My dad was real good at watching US Opens.  Cooking, not so much.  But he was great at offering free advice on many topics.  Public speaking, fishing, and gardening were his specialties.  He did them all well and had the patience to teach.

When I need a little extra shot of patience I think of his unbelievable tolerance of just about anything.

That's dad dressed for success at the beginning of his career with Catalina.  I was about 6 weeks old.

Happy Father's Day dad.  Happy Father's Day to all the dads.

Cheers! Scott

Tuesday, June 14, 2011


There is no dish better suited to be topped with a fresh Pico De Gallo than a fajita taco.  Fajita meat is made with a cut called skirt steak.  It's typically a lower cost cut that is thin with a lot of connective tissue which makes it tough unless properly prepared and served.  A skirt steak is big on flavor, and with some simple techniques it can be tender as well.  It's all about the marinade, the rest, and the proper slice.

There are two cuts of skirt steak - outside and inside.  Inside is much more commonly found and is lower in cost. Outside skirt steak is the "real fajita" meat and costs more.  I don't find it at our market very often.  Rob Walsh wrote about this a couple of years ago.  The Japanese pay a premium for it and our fine government charges them no tariff, so off our outside skirt steak goes.

Juan Soto, owner of La Parranda, a local Tex-Mex place on Stuebner Airline has offered to sell me an outside cut. They are the only Tex-Mex place I know on the north side of Houston that uses outside skirt steak for their fajitas. Every time I get ready to take him up on that offer I just end up eating theirs because its wonderful.  They make a great hand made corn tortilla too!

Beef flavor should be the star in fajitas.  I don't mind some spice, but I don't care for it when it tastes like an over seasoned montage of something else.  I like beef.

I simply salt and pepper the meat and squeeze a generous amount of lime over the skirt steak.  Cover it or place it in an air tight bag and remove as much air as you can.  Let this sit on the counter for at least an hour.

The acid in the lime juice starts to break down the tough stuff. The beginning of tender tasty beef happiness. Some folks take off that thin membrane you see there in the picture.  I say screw that, its bringing some flavor to party. Trim it later when its done IMO.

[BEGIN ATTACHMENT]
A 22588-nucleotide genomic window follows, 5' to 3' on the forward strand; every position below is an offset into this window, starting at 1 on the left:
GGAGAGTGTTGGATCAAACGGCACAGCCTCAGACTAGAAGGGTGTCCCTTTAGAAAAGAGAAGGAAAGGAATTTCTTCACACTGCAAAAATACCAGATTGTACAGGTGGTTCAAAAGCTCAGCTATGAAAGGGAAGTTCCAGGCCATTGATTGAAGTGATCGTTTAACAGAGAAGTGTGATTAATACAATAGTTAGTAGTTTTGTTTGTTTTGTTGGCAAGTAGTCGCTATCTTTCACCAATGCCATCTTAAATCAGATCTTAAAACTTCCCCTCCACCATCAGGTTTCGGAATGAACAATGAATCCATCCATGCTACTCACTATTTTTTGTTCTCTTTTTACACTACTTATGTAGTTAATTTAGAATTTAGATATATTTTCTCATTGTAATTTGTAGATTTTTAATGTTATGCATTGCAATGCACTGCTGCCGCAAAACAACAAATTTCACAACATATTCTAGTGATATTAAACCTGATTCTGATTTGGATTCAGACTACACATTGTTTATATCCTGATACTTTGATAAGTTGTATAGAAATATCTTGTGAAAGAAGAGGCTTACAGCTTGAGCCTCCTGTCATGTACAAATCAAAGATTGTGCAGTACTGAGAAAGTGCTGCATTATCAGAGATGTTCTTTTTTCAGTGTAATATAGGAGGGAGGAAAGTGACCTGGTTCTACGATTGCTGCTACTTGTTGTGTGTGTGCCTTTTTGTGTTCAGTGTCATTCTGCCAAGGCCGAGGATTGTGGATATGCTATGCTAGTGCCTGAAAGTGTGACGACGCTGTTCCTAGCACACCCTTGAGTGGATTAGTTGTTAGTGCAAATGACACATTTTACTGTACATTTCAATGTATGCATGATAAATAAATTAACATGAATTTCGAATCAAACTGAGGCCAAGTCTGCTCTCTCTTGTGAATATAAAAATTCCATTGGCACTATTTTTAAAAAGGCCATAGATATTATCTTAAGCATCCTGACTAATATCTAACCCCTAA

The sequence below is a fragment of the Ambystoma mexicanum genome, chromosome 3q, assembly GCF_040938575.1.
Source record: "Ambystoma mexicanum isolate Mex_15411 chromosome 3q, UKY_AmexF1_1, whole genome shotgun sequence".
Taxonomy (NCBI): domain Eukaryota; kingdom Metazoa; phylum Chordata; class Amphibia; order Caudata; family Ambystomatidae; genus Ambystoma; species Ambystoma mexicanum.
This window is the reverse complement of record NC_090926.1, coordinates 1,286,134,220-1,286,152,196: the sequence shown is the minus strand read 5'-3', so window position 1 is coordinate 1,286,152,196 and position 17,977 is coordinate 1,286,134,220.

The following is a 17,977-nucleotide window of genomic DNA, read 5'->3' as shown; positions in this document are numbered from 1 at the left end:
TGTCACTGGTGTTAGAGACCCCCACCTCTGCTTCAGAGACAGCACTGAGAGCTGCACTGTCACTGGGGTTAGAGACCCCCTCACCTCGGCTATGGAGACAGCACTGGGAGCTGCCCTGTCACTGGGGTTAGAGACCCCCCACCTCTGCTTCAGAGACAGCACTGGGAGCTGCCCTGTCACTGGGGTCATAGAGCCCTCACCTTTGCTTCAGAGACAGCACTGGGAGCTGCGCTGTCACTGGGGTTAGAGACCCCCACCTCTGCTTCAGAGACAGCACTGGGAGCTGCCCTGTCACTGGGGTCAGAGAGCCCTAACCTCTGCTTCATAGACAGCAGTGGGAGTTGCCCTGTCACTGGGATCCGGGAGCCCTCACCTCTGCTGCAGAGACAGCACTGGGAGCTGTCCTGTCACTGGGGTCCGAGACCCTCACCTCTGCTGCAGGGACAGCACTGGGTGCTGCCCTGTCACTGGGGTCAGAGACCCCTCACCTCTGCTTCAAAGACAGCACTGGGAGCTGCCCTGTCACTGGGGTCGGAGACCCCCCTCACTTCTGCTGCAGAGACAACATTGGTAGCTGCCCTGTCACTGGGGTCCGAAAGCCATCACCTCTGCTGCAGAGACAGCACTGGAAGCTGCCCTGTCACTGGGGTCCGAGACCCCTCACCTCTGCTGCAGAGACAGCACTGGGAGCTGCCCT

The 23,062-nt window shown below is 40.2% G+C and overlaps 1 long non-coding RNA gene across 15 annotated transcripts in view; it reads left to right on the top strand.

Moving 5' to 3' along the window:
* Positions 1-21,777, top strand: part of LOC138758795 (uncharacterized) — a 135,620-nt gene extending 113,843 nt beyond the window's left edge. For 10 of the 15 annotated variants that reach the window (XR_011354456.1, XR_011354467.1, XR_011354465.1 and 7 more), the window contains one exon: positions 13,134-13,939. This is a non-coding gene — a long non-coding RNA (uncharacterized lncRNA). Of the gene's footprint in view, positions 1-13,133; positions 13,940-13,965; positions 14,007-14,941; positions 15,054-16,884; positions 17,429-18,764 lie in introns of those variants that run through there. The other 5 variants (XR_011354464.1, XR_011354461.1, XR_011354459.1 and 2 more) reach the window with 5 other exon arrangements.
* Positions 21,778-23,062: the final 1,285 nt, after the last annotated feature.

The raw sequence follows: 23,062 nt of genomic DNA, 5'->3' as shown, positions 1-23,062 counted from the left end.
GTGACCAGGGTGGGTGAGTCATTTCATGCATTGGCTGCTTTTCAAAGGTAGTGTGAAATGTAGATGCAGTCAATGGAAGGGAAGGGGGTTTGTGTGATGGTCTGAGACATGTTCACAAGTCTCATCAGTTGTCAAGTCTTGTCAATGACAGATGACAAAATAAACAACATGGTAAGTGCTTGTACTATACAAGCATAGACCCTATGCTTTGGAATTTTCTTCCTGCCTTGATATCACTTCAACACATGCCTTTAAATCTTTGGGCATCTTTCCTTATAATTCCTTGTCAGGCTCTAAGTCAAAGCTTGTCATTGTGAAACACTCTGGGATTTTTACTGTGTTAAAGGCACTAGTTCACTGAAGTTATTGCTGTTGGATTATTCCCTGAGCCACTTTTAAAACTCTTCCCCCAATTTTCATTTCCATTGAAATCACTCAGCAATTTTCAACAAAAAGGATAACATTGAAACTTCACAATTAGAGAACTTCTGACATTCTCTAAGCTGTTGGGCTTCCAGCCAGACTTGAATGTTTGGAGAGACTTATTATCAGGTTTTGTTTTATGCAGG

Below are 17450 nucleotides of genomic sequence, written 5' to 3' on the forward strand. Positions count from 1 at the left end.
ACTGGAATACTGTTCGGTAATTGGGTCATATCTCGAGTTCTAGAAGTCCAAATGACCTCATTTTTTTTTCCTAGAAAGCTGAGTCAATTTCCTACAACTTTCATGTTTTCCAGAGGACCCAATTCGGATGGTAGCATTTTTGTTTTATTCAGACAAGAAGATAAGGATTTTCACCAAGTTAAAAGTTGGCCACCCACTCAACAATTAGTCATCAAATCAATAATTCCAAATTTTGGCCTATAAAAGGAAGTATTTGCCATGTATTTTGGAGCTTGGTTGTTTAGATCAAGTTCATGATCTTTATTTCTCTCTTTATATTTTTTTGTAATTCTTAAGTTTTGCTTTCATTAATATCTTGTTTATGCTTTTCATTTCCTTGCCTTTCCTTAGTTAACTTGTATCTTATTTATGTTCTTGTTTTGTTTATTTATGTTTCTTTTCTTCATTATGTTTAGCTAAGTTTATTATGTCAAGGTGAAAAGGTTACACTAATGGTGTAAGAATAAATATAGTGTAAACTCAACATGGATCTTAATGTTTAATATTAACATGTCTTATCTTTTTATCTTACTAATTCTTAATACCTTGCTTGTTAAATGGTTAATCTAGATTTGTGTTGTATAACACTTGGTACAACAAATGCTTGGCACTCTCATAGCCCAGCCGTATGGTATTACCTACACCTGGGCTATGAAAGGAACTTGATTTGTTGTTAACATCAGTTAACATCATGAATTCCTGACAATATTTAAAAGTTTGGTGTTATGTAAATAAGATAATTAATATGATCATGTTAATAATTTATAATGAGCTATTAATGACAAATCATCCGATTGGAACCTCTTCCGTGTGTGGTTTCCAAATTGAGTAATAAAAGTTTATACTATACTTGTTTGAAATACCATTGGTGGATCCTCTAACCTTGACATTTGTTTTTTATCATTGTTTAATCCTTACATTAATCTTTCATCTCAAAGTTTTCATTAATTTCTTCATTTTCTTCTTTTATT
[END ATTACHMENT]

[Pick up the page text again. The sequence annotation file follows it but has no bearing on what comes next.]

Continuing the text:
I've never seen a Mexican grill any meat with out some green onions.  Never.  And its for good reason. Grilling green onion adds aroma that is hard to resist.  Skirt steak is absolutely best cooked over mesquite charcoal or wood. The char and light smoke are the final flavors needed for a real fajita taco.

On wonderfully hot coals sear each side for 5 - 6 minutes depending on just how hot you have this fire.  Flip it just once.  Skirt steak is a thin cut so I'm not necessarily looking for the medium rare pink center.  Once you've grilled the skirt steak immediately wrap it tightly in aluminum foil.  What is happening now is the meat will begin to slowly cool and rest.  Resting is very important for all grilled beef.  The high heat pushes the fat juices to the center compressing them.  Resting allows the juices to redistribute throughout the cut making for a moist piece of beef.

This grilled skirt steak can rest wrapped in foil for as long as 20 minutes and still be hot to the touch.  While your skirt steak is relaxing, grill some onion and bell pepper to use with your fajita taco.  Might as well char up a Serrano pepper for those looking for some heat.

This next best thing you can do for tender pieces of skirt steak is to be sure to slice it across the grain. Skirt steak is long and skinny.  It's tempting to just slice it cross ways from one end to the other, but that is actually with the grain and makes for tougher eating.  Cut the skirt steak in to 2" - 3" sections and slice down what once was the long side.  Now your cutting against the grain for a tender slice.

Wrong direction:

Here is an image from The Tasty Kitchen blog where she has it right.  I was too busy making tacos to snap a photo of mine.  That and my fingers were dripping with beef juices and I didn't want to smeg my camera.


Cutting across the grain makes a massive difference in a skirt steak.  Really really important.

Toast up some tortillas on a comal for your taco.  Corn is my favorite, but you mostly find flour tortillas at the Tex-Mex joints.  I have noticed that most taco trucks serve corn tortillas interestingly enough.  

For me its best topped with Pico De Gallo.  Michelle likes some sour cream and cheese.  What ever tips your taco. Again, no photo.  By now I had pico de gallo stuck to my thumbs.  Sorry.

Making tacos sure is fun.

Friday, June 3, 2011

Pico De Gallo by The Frio River

A fresh Pico De Gallo is a handy dish to have around.  Its simple and versatile.  When the summer tomatoes start showing up at the local market or in your garden Pico is just that much better.  I like the randomness of the chopped pieces; as well as, the variations of spice and flavor.  A fresh batch doesn't last long around our house.

This is our outdoor kitchen at our family camp on the Frio River.  Fixin food is comforting here.  Food tastes better here. The secret ingredient is the aroma of the river.  It has a soothing effect on the soul.  Food made with a relaxed soul is good for the digestion.

Wednesday, June 1, 2011

A Few Words For This Wednesday

After my Grandad Franklin passed away Granny Pat got this chair and table as his memorial.  Grandad would sit on this bluff and watch the river for hours.  He would know every square inch of the bluff across the river.  He would also know at what time certain fish would swim by.  I think he spent time here to ponder lots of things.  Things like how lucky the family is the have such a place to enjoy.

When I see that chair looking over the river I think of Grandad and all that graced our camp and my life.